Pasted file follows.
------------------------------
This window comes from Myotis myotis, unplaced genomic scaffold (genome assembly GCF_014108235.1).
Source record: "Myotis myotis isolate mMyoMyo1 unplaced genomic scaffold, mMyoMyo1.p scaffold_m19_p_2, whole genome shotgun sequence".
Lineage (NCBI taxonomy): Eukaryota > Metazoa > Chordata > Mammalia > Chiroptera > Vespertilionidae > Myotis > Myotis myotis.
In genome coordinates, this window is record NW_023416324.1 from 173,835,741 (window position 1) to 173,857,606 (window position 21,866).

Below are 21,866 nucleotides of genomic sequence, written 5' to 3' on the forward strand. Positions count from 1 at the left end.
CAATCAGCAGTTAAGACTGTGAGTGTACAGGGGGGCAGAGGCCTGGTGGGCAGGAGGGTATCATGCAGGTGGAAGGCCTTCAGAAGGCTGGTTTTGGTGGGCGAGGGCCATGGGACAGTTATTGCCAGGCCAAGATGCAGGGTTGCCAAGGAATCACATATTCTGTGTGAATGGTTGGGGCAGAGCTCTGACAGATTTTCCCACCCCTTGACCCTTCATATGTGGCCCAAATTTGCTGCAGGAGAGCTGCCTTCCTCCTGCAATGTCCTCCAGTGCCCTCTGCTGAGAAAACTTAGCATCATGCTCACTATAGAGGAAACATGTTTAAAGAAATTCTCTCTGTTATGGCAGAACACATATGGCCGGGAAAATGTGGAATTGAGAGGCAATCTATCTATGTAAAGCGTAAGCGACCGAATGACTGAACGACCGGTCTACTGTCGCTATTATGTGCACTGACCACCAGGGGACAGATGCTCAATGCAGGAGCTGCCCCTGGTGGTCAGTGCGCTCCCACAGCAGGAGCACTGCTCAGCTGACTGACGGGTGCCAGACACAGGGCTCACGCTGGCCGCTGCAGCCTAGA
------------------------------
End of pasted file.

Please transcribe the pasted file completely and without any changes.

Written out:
This window comes from Myotis myotis, unplaced genomic scaffold (genome assembly GCF_014108235.1).
Source record: "Myotis myotis isolate mMyoMyo1 unplaced genomic scaffold, mMyoMyo1.p scaffold_m19_p_2, whole genome shotgun sequence".
Lineage (NCBI taxonomy): Eukaryota > Metazoa > Chordata > Mammalia > Chiroptera > Vespertilionidae > Myotis > Myotis myotis.
In genome coordinates, this window is record NW_023416324.1 from 173,835,741 (window position 1) to 173,857,606 (window position 21,866).

Below are 21,866 nucleotides of genomic sequence, written 5' to 3' on the forward strand. Positions count from 1 at the left end.
CAATCAGCAGTTAAGACTGTGAGTGTACAGGGGGGCAGAGGCCTGGTGGGCAGGAGGGTATCATGCAGGTGGAAGGCCTTCAGAAGGCTGGTTTTGGTGGGCGAGGGCCATGGGACAGTTATTGCCAGGCCAAGATGCAGGGTTGCCAAGGAATCACATATTCTGTGTGAATGGTTGGGGCAGAGCTCTGACAGATTTTCCCACCCCTTGACCCTTCATATGTGGCCCAAATTTGCTGCAGGAGAGCTGCCTTCCTCCTGCAATGTCCTCCAGTGCCCTCTGCTGAGAAAACTTAGCATCATGCTCACTATAGAGGAAACATGTTTAAAGAAATTCTCTCTGTTATGGCAGAACACATATGGCCGGGAAAATGTGGAATTGAGAGGCAATCTATCTATGTAAAGCGTAAGCGACCGAATGACTGAACGACCGGTCTACTGTCGCTATTATGTGCACTGACCACCAGGGGACAGATGCTCAATGCAGGAGCTGCCCCTGGTGGTCAGTGCGCTCCCACAGCAGGAGCACTGCTCAGCTGACTGACGGGTGCCAGACACAGGGCTCACGCTGGCCGCTGCAGCCTAGA